Look for the silver lining

Nov. 1, 2001
Most of the questions I have been receiving, especially after the Sept. 11th terrorist attacks, revolve around what is going to happen to the economy, to the laser industry and the telecom sector, and to jobs. The following is an overview to help you find your own silver linings.
1304qa Chang New

Most of the questions I have been receiving, especially after the Sept. 11th terrorist attacks, revolve around what is going to happen to the economy, to the laser industry and the telecom sector, and to jobs. The following is an overview to help you find your own silver linings.

A few useful generalizations to keep in mind:

  • People are intelligent and rational, most of the time.
  • We have a very resilient, responsive, and efficient economic system.
  • There are natural responses to an impulse excitation. A responsive system can return to equilibrium in a short time.
  • Appropriate behavior based on reasoning provides the damping mechanism to reach a new state.
  • Change is growth. Any organization or individual that hangs on to the past will likely be out of phase with reality, and therefore suffer.

With these beliefs as our premise, we can speculate what might occur based on logical deduction.

Economists are drawing a parallel between our war on terrorism and the Persian Gulf War. But given that the terrorist attacks occurred here in the United States, the psychological impact will be greater and longer lasting. As individuals, we are likely to spend less and also spend more carefully, putting off buying things that are more want than need. Governments have to spend more on defense to fight a different kind of war, and also put spending packages into motion to stimulate the economy. The Gulf War brought about a drop in the GNP on the order of a couple of percentage points and it may be a bit worse this time.

Savvy management does not expect the return of last year's bubble economy any time soon. Businesses are likely to become more prudent, having been reminded once more of the importance of sound business models and profitability. The same goes for the stock and IPO markets, and investing in startup companies. A correction to the excess of the last few years will take place, with the closing of companies that should never have been started in the first place. In the meantime, companies that meet the challenges of shifting demands will do well, while those that refuse to change will languish.

No one seems to know exactly when the telecom industry will recover. In reality, the answer is obvious—"never"— if recovery means the return of the "bubble." Business, however, will recover when carriers and service providers can afford to buy new equipment to meet customer demands and cut operating costs. That means when they can revert back to the old-fashioned way of doing business—a profitable business model to gain the confidence of the capital markets. This was nearly impossible for the incumbents, disrupted by predatory recruiting and competing on price with those who, with investment capital, did not have to deal with positive cash flow and profitability.

Still, a positive outcome of that "bubble" is that much of our current communications infrastructure has been subsidized by the investment community. At this point, most people are hooked on using the Internet. And, if they are like me, they don't want to deal with access lines that only work half the time, long-distance calls that take longer and longer to connect, or having to scramble to set up a conference call during the terrorist aftermath. Now imagine what's going to happen if video conferencing becomes the preferred mode of communication. We are already beginning to hear whispers of price increases, and I for one am willing to pay more. A layman's guess is that the turning point is not too far from right around the corner, and smart Wall Street analysts are murmuring that we're at a historic trough.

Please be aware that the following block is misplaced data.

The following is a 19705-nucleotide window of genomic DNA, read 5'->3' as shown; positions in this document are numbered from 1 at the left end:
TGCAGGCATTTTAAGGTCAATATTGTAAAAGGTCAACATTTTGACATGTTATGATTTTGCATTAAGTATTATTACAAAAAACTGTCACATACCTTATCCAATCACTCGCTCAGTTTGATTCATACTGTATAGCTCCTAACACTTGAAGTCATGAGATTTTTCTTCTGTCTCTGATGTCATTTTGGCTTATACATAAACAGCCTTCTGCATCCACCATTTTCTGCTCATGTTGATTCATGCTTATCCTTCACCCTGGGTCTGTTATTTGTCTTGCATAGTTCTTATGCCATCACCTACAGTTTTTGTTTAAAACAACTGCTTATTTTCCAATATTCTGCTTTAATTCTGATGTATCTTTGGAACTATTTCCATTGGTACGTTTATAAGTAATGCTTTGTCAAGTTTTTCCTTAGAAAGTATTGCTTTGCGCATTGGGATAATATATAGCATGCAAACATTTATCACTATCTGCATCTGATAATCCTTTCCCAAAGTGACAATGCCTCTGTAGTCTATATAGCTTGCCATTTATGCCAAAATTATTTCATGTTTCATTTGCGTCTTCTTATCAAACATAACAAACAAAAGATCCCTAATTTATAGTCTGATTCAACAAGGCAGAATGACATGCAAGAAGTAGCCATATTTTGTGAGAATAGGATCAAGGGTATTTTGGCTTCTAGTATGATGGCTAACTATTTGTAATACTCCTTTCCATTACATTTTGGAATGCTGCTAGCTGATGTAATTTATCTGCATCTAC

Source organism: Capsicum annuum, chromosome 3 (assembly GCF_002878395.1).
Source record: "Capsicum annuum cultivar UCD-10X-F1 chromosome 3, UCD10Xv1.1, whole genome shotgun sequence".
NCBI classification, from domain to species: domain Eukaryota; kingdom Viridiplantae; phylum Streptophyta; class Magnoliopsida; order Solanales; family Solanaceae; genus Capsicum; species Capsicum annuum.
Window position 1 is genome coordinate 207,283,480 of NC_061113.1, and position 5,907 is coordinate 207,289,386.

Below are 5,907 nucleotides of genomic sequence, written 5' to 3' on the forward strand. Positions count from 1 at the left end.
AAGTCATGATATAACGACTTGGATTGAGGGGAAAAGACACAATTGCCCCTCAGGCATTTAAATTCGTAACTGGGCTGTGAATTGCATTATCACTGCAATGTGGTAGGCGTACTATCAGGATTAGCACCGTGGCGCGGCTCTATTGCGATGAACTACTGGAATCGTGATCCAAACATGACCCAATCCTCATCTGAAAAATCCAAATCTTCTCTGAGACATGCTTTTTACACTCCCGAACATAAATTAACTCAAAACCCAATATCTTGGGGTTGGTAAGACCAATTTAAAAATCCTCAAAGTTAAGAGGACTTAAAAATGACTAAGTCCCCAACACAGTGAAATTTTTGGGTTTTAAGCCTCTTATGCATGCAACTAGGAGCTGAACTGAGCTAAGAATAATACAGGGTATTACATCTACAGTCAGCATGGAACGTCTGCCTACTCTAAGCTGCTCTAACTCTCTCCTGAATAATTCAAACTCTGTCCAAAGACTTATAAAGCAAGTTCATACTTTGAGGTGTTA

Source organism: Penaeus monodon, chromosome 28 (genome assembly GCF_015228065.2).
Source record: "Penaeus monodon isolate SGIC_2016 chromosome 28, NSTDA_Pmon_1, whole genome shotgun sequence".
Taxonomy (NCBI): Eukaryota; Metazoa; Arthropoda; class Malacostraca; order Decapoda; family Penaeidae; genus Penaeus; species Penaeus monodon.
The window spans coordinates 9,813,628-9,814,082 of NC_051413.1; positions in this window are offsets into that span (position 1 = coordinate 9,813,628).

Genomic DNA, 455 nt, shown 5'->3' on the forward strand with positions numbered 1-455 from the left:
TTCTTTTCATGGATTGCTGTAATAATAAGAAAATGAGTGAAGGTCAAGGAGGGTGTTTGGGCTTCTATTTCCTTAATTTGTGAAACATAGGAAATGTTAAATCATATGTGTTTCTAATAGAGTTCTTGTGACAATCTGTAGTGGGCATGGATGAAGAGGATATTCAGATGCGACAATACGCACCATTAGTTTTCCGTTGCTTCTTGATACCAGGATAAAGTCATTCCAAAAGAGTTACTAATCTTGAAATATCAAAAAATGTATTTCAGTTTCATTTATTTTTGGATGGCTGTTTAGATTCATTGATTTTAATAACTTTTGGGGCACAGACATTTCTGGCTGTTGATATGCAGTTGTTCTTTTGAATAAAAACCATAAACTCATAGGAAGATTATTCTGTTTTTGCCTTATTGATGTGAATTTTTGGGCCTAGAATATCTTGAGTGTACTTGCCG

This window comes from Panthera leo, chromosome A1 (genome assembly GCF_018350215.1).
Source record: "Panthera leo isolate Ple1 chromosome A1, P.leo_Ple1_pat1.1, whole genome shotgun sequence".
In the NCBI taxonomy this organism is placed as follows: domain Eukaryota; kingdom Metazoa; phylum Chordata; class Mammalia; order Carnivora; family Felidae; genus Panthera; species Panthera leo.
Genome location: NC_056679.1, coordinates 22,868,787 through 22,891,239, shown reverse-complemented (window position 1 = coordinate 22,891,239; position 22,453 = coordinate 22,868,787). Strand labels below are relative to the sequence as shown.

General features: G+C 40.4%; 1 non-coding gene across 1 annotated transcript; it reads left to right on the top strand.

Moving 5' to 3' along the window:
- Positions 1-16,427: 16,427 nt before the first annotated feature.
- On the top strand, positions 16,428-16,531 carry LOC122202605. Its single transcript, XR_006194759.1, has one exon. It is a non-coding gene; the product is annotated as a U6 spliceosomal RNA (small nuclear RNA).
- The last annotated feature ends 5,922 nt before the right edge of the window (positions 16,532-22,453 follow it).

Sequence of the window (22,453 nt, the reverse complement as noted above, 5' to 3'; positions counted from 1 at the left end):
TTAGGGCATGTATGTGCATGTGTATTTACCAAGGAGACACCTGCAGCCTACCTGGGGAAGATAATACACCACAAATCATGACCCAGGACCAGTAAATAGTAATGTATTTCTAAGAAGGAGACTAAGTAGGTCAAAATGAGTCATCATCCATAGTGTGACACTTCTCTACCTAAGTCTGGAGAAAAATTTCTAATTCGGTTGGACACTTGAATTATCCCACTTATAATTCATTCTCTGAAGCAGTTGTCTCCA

Our industry is in a better position than ever to play a significant role in a technology-driven economy. Remember, lasers and electro-optics are enabling technologies, with even broader applications than communications. And individually we are the innovators. We have historically been a close-knit technology community with little interest in business or management, or for that matter in manufacturing processes and even basic skills like engineering. The "bubble" has changed all that, and now we also have a much greater business bent. Opportunities are unlimited to anyone who can connect ability to a real need. And we can adapt to changing needs by continually adding new skills.

How do I view the future? Upbeat and optimistic. We are living through a correction, in a broad space that's moving toward a prosperous and peaceful equilibrium supported by solid fundamentals. Even today, business plans with a viable financial outcome can get funded, and it is a lot easier to start a business now than during the "bubble." What we can accomplish is limited only by our vision. Go for it! This is the beginning of a golden era.

About the Author

Milton Chang

MILTON CHANG of Incubic Management was president of Newport and New Focus. He is currently director of mBio Diagnostics and Aurrion; a trustee of Caltech; a member of the SEC Advisory Committee on Small and Emerging Companies; and serves on advisory boards and mentors entrepreneurs. Chang is a Fellow of IEEE, OSA, and LIA. Direct your business, management, and career questions to him at [email protected], and check out his book Toward Entrepreneurship at www.miltonchang.com.

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